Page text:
Market Extra: Inflation has yet to peak in most G-10 countries and ‘we are waiting for a proper market reality check’: BofA


“The inflation genie is still out of the bottle.”

Those are the words of strategists Claudio Piron and Athanasios Vamvakidis at BofA Securities, who said on Friday that inflation has yet to peak in most Group-of-10 countries and that “we are waiting for a proper market reality check.”

In an email to MarketWatch, Vamvakidis, the London-based global head of G10 FX strategy, said the “reality check” refers to “all markets” and the need for “a proper risk-off, as the economy weakens but inflation is high and sticky.” He notes that in most G-10 economies, core inflation, which excludes volatile food and energy prices, has yet to start falling.

For the most part, financial markets have been bifurcated across two lines of thinking — one in which inflation remains stubbornly high because of unexpected economic strength, and the other in which slowing growth and/or approaching recession helps cure the inflation problem by bringing down price pressures. BofA Securities raises a third, less-talked-about scenario in which inflation doesn’t end up easing as much as many expect, even when there’s economic weakness.

“The reality is that we thought inflation was peaking and maybe it hasn’t,” said Rob Daly, director of fixed income at Glenmede Investment Management in Philadelphia, who helps oversee more than $4 billion in institutional fixed-income strategies. “It’s certainly moderating, but it’s the pace of that moderation that matters. The markets have been slow to adjust to the reality of stickiness to inflation. There’s a level of uncertainty that is really capturing the market’s focus and that we have to put our hands around. Nobody knows where it’s going, especially central banks.”

Uncertainty over the most likely path of inflation and course of central-bank action has only increased this week. A steady stream of data out of the euro zone, Spain, France and the U.K. threw cold water on the idea of easing price pressures, while China’s manufacturing rebound looked better than expected. U.S. data is pointing to continued labor-market strength and economic resilience, while traders of derivatives-like instruments known as fixings expect the next major inflation update — the February U.S. consumer-price, released on March 14 — to reflect an annual headline rate of almost 6.1%, versus 6.4% in January.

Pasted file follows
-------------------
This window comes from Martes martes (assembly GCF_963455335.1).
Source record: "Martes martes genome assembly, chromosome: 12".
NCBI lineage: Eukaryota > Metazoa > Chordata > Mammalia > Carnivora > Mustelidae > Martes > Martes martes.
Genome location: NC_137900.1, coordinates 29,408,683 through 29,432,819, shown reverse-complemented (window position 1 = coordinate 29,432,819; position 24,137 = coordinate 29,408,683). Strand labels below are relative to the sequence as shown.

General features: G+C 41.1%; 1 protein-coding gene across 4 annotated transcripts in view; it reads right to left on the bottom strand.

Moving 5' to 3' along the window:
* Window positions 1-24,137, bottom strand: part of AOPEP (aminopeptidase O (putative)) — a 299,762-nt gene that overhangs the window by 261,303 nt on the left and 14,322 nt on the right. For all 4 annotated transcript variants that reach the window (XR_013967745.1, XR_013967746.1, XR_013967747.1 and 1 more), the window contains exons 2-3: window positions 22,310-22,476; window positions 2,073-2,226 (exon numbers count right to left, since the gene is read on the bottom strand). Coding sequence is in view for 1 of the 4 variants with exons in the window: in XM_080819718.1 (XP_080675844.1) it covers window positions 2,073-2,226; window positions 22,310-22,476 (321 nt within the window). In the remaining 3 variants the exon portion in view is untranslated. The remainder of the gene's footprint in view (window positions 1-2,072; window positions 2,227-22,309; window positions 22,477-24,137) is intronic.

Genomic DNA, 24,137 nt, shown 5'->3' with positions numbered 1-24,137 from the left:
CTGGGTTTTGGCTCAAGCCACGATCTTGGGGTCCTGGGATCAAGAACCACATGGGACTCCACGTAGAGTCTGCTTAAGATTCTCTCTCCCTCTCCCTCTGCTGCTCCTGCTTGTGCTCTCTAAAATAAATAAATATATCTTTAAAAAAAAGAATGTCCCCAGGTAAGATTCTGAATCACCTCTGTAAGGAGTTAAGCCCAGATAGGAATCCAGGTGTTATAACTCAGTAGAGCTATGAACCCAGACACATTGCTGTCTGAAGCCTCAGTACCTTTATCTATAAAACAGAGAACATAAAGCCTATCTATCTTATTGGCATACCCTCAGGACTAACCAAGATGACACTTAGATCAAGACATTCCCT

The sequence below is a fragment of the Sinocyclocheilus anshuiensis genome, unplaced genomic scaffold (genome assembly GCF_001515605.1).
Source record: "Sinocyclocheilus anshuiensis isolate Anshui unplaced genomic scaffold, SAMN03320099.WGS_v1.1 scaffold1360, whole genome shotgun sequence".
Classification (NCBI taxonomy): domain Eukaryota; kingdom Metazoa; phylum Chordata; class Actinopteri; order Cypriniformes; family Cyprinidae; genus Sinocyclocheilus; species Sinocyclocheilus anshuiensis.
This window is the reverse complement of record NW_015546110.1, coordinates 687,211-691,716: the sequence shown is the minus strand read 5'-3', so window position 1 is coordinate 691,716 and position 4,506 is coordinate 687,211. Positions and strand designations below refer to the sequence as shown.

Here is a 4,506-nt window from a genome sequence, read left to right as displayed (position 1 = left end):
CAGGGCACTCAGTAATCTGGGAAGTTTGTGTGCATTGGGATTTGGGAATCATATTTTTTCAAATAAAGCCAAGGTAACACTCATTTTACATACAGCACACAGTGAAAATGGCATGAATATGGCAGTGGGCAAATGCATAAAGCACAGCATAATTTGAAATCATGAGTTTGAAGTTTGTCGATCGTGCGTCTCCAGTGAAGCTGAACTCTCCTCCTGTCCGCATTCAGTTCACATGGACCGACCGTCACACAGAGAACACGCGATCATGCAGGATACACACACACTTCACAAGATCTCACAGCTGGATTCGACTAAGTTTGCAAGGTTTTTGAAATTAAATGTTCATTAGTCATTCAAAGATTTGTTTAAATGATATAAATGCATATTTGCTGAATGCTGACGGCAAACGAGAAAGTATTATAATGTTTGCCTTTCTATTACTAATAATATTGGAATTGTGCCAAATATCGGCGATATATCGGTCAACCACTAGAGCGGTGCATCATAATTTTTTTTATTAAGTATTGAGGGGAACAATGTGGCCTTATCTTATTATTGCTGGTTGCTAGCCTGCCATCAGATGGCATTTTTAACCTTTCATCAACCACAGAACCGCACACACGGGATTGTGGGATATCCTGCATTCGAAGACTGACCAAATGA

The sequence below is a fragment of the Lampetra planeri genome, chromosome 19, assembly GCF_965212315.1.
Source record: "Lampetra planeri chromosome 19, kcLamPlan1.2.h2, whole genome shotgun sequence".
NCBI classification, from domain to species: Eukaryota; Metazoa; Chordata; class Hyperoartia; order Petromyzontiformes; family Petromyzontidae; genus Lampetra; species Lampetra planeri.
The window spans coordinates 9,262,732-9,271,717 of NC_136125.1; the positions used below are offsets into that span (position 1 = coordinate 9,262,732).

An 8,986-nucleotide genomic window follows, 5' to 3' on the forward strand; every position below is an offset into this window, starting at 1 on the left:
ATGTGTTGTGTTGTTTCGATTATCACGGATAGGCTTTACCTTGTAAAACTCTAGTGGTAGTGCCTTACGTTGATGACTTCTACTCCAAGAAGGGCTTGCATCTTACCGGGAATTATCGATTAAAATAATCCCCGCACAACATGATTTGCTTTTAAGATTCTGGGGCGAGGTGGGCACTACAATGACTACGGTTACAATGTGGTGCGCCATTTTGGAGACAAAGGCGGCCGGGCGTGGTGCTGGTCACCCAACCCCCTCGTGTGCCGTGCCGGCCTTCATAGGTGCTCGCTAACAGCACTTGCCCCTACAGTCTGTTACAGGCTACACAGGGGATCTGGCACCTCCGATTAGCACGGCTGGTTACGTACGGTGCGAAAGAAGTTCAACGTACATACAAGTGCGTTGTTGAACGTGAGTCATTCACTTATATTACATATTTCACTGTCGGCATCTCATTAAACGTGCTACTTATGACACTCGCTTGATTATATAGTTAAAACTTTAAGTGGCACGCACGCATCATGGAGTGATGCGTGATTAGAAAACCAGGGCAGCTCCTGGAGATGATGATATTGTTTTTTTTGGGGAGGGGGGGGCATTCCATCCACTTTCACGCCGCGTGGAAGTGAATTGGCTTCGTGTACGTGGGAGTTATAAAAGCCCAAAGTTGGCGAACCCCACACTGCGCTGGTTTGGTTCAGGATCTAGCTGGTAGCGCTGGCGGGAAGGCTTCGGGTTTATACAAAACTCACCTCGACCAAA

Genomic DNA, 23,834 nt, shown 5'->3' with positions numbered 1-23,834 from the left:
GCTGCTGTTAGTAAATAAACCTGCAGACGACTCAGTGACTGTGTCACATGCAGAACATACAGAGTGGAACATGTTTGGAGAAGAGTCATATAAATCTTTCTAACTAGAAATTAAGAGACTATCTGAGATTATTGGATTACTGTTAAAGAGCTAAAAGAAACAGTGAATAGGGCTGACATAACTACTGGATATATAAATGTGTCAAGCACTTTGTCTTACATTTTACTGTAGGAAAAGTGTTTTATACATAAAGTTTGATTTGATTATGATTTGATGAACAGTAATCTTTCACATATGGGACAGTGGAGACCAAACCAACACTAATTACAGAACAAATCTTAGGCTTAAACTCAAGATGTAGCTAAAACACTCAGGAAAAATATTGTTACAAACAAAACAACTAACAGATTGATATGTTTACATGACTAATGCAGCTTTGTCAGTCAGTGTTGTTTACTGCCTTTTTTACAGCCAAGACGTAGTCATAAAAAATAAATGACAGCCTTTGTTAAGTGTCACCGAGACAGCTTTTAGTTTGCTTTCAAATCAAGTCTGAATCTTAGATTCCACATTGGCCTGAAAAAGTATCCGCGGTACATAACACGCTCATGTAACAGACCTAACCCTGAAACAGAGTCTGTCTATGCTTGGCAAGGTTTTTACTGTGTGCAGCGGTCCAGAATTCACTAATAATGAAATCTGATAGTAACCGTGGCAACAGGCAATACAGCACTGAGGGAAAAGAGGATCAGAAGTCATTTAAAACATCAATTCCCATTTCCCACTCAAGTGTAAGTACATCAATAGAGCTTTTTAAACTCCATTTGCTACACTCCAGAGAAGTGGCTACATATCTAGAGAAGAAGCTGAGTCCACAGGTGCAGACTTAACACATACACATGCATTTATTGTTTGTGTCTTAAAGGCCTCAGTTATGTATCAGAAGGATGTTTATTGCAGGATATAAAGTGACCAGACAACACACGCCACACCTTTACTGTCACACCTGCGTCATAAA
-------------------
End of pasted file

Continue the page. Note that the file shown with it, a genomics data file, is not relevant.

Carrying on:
Yet on Thursday and Friday, financial markets clung to hopes that the Federal Reserve could pause its rate hikes this summer, spurred by comments made by Atlanta Fed President Raphael Bostic, who said he is firmly in the camp that supports quarter-of-a-percentage-point interest rate hikes. Bostic’s remarks helped power a rebound in U.S. stocks DJIA, +1.17%   SPX, +1.61% COMP, +1.97%, which finished higher on Friday; contributed to a pullback in Treasury yields, and prompted traders to somewhat reduce their expectations for a half-of-a-percentage point Fed rate hike on March 22.

With the stock and bond markets fluctuating this week between hopes for a Fed pause in interest rate rises and the higher-for-longer view on rates, the implications of persistent inflation on the around-the-clock currency market are mixed. While the still-hot U.S. labor market supports the dollar, rising euro-zone inflation and a data-dependent European Central Bank “should be positive for the EUR [euro],” Piron, an emerging Asia FI/FX strategist in Singapore, and Vamvakidis wrote in a note on Friday. BofA expects the EUR/USD EURUSD, +0.36% to trade at 1.10 by year-end versus 1.05 in the first quarter.

Although the dollar is now close to their forecasts for the first half, “we do not believe the market had a proper reality check yet,” they said. “We will feel that this is the case only when both bad news and good news are bad news — the former because the Fed will have to keep hiking, the latter because the Fed cannot cut rates for as long as inflation remains high and sticky.”

Meanwhile, a team at Deutsche Bank came out with multiple scenarios for Treasury yields through the end of this year. The team’s baseline scenario is for the policy-sensitive 2-year yield TMUBMUSD02Y, 4.871% to get to 4.65% and the 10-year TMUBMUSD10Y, 3.959% to reach 4.15% during the first quarter. However, they haven’t ruled out some risk that the shorter-term yield could jump to 6.15%, and the 10-year could reach 4.9%, by the end of this month under a “higher for longer scenario,” up from 4.86% and 3.96% respectively on Friday.

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